Dispatch from SFO


The Agribotix glacier monitoring team is en route to New Zealand for a field campaign that is cooler -- literally -- than agricultural monitoring. Upon arriving in Christchurch on Saturday morning, we'll be heading straight to Tasman Glacier with two drones and a few cameras in tow. There, we'll spend up to two weeks creating a digital elevation model, or DEM, of the lower 10-15km of the glacier from aerial photography. The goal of the project, planned and executed in conjunction with Brian Anderson at Victoria University of Wellington, is to prototype a method for producing accurate yet affordable DEMs of mountain glaciers.

Tasman Glacier. Photo courtesy of Andrew Mackintosh. 

Tasman Glacier. Photo courtesy of Andrew Mackintosh. 

Mountain glaciers tend to be sensitive indicators of climatic change, but they are often under-monitored, so it can be hard to say just how much their area and volume have changed in the recent past. Unlike ice sheets, their scale is small compared to the scale of satellite measurements, and there simply are not many resources to support on-the-ground measurements. Smaller-scale aerial surveys have primarily been done by helicopter or plane, and can be too expensive to perform regularly.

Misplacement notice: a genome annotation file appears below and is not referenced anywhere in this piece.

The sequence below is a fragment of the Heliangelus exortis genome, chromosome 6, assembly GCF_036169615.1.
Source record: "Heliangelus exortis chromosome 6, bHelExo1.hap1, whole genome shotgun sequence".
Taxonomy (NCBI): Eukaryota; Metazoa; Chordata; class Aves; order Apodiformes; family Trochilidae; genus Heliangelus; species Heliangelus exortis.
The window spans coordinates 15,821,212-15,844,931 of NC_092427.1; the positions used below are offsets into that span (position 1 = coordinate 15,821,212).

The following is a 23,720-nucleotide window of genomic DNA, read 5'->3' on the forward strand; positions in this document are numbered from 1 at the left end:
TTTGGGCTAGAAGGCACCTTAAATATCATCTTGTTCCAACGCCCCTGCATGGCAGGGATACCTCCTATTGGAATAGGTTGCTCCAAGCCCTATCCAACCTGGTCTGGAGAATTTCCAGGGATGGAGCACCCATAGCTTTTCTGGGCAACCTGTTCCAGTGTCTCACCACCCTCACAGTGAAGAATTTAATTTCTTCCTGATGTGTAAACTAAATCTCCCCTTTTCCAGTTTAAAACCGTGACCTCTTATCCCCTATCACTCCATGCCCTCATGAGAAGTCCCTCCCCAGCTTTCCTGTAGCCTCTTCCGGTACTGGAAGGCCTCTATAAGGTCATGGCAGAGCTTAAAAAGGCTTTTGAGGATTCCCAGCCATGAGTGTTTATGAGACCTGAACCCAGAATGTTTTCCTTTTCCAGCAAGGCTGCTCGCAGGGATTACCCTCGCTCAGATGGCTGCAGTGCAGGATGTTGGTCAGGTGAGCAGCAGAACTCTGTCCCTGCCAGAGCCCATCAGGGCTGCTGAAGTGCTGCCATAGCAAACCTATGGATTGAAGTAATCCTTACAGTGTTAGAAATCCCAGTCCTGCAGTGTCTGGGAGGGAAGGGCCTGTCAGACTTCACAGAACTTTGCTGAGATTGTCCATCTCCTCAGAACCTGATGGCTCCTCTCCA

Drone surveys have the advantage of providing the aerial perspective without the costs associated with helicopters or planes, so could be performed on a regular basis. The change in the elevation and extent of the glacier -- quantified with the DEMs -- with respect to time can be translated into changes in the glacier volume.* This dataset has the potential to provide a large amount of new information about the sensitivity of mountain glaciers to changes in the climate.

Stay tuned for more updates as the campaign begins!

*This assumes that the glacier bed (where the bottom of the glacier meets the earth surface) is not changing its shape or elevation, which is probably a safe assumption on decadal to centennial timescales, but not necessarily on very long ones!